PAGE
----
10 Tips to Protect Your Company Website From Hackers

Every business has to have measures in place to prevent hacking. This is especially true in the healthcare industry. You have to abide by HIPPA regulations and keep your patients’ data safe and secure.

Healthcare is a particular target for hackers, because you can hold sensitive data. The number of IT and hacking incidents in healthcare has continued to increase year over year.

Any data security breach can do long term damage to your practice and cost your practice time, productivity, and patient trust.

How can you protect your website from hackers? Read on to find out.

1. Know the Latest Threats

In order to know how to best protect your practice, you have to know what you’re protecting yourself against. Hackers are creative, and they come up with new ways to hack websites and steal data often.

For example, one of the latest scams involves an email that targets website owners stating that they’ll send a series of emails meant to upset people and give your practice negative reviews unless you click a link and send Bitcoin as an extortion payment.

Don’t do it! It’s just a spam message that should be deleted. Emails similar to this are sent all of the time to unsuspecting people, hoping that you’ll click on a link or pay a ransom.

Whenever you see emails like this, you can ignore them. If you’re not sure, ask a security expert.

2. Keep Software Up to Date

About a third of websites online use WordPress as their content management system. WordPress is also a major target of hackers. One of the biggest reasons why hackers love to target WordPress sites is because site owners run outdated software on the sites.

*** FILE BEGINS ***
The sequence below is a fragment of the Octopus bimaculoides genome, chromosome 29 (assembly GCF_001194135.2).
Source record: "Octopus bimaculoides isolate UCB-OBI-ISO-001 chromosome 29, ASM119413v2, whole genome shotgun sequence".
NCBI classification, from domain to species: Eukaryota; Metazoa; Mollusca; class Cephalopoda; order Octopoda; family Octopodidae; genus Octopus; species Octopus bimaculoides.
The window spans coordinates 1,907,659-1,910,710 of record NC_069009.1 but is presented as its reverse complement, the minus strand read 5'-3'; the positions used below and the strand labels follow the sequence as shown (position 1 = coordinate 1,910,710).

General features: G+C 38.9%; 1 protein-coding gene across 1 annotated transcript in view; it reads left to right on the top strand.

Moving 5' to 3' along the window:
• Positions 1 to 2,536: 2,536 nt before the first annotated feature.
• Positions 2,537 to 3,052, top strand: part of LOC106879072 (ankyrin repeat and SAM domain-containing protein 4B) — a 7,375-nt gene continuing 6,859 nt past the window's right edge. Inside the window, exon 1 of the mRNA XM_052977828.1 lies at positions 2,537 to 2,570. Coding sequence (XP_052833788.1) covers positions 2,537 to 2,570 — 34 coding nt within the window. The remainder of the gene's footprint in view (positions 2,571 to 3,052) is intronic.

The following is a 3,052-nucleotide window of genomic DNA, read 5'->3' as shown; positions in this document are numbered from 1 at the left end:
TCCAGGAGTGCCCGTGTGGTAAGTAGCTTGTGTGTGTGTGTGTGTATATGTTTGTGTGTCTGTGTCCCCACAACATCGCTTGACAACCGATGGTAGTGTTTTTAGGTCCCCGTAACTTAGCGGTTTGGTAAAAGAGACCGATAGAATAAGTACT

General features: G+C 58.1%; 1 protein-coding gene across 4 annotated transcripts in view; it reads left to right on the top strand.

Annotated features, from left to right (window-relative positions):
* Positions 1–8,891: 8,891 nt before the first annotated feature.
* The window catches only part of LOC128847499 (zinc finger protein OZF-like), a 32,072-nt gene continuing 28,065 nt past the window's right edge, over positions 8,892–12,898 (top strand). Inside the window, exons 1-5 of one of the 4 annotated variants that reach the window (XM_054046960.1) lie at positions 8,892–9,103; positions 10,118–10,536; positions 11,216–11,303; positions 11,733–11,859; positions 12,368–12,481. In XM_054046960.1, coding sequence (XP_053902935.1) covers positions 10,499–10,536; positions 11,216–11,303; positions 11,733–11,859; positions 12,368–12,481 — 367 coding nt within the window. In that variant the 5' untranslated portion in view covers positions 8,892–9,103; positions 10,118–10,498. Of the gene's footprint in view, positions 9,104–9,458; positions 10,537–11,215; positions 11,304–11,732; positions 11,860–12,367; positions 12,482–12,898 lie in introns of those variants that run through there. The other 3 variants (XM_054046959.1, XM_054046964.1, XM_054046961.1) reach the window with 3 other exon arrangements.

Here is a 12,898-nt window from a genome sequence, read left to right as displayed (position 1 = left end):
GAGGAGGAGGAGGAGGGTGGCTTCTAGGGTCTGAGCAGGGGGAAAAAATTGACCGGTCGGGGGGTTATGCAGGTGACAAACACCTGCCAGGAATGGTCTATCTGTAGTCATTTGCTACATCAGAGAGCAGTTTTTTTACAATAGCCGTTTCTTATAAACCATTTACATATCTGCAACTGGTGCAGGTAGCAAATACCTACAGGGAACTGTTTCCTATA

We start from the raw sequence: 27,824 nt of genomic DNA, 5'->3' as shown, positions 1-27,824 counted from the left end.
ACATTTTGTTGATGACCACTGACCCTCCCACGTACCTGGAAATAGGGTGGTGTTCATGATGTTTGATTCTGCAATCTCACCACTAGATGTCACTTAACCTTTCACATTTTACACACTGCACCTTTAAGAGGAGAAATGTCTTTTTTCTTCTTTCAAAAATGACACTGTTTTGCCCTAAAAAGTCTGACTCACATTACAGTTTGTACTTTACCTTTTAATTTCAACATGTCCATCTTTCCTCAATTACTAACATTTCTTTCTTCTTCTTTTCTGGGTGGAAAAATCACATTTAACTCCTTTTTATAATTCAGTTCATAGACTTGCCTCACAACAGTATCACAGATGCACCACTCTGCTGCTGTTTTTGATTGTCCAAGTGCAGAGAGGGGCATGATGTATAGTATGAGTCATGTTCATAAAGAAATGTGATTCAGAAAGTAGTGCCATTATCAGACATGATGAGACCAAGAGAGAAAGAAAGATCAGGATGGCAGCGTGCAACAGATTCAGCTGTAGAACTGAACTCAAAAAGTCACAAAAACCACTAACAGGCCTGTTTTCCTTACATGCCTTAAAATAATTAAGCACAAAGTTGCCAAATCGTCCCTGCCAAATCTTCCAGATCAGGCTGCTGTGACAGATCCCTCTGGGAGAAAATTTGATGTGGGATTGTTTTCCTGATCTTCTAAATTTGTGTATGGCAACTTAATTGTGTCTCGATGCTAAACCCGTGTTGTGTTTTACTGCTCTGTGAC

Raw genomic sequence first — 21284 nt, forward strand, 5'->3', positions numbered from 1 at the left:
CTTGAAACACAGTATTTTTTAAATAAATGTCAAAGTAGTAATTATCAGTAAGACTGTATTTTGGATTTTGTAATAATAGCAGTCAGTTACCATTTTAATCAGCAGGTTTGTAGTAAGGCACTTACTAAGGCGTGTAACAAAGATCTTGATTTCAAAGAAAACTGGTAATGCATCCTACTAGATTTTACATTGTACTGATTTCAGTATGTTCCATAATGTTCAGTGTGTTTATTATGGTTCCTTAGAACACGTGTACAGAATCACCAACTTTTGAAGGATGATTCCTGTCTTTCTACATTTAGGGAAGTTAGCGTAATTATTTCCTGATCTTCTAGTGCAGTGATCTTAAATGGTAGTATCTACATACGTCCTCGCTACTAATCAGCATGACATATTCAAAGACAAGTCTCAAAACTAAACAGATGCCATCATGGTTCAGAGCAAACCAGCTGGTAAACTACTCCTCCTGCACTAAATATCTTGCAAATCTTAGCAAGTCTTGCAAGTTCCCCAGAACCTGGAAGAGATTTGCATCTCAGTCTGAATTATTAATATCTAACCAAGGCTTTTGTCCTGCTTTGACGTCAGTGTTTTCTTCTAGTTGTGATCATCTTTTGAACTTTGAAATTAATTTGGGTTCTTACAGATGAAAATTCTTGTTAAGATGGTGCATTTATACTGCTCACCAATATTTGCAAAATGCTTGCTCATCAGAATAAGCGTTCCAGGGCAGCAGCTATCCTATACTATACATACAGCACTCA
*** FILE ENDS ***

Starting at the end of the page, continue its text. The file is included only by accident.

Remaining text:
Whenever a new version of software comes out, whether that’s a WordPress update or plugin update, it usually includes a security fix or two. Once those security updates are released, you want to make sure that your site is updated to the latest version. 

3. Change Your Password Often

Another way to prevent hacking is to make sure you have a strong password that you change often. A password that’s easy to remember for you maybe even easier to for hackers to crack.

One of the most obvious passwords is 123456, which is still commonly used. The second most commonly used password is password.

When you have a password this easy, you’re making it much easier to gain access to your site. Use a strong password that you keep in a secure place.

It also helps to keep that password from circulating among staff. Instead of having everyone access your website on one account, give everyone who need access their own account.

4. Train Your Staff on IT Security

Not only do you and your IT staff need to be up to date on the latest hacking scams, but your entire office does as well. Employees are responsible for more hacking incidents than anyone because they aren’t trained to discern scams from legitimate emails.

You staff needs to undergo HIPAA training, and they should also undergo IT security training.

5. Use HTTPS

When you type in a website, you’ve probably noticed that more websites are using https:// instead of http://. That means that they’re using a secured socket layer, which secures the connection between your site and your visitors’ browsers.

If you don’t currently use HTTPS for your website strongly consider switching. It will help secure your website, your visitors, and Google recommends it, too.